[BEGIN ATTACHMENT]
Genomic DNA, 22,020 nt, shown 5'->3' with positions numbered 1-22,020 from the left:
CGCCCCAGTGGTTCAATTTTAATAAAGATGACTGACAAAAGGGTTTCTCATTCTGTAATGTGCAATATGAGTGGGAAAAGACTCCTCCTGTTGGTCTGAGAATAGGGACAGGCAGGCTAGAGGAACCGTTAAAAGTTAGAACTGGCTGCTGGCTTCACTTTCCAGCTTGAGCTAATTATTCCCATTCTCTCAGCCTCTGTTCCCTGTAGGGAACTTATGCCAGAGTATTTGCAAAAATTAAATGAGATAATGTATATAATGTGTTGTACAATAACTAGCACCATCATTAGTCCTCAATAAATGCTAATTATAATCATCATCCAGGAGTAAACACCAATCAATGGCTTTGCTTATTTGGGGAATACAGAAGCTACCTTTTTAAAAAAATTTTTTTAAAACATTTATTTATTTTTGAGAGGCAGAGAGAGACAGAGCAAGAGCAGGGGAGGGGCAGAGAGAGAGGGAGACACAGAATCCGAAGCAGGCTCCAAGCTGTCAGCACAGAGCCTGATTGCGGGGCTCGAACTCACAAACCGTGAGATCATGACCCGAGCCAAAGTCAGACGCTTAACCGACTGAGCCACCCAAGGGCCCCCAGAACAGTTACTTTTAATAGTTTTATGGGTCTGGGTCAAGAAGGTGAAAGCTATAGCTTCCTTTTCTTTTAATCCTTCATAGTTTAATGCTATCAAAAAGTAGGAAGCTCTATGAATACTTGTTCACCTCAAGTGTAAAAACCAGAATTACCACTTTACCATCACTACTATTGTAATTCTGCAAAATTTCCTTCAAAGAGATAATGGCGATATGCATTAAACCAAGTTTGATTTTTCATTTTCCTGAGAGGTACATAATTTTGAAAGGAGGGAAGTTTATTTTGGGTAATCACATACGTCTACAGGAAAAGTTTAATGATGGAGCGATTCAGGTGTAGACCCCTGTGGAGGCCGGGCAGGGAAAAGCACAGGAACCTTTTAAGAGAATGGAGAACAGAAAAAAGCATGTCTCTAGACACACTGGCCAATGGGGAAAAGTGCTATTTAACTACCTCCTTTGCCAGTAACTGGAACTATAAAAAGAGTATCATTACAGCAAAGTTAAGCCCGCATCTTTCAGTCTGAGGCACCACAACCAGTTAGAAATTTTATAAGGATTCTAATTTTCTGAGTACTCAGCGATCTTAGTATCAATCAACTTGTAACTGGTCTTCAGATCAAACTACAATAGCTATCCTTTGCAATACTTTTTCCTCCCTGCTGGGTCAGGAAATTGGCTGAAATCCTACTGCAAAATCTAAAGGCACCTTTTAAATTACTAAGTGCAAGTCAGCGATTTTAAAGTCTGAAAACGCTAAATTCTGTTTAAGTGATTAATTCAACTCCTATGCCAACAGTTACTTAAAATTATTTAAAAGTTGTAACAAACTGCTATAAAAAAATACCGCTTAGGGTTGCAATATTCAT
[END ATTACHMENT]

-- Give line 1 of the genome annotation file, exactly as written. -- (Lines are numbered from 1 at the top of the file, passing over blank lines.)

Genomic DNA, 22,020 nt, shown 5'->3' with positions numbered 1-22,020 from the left: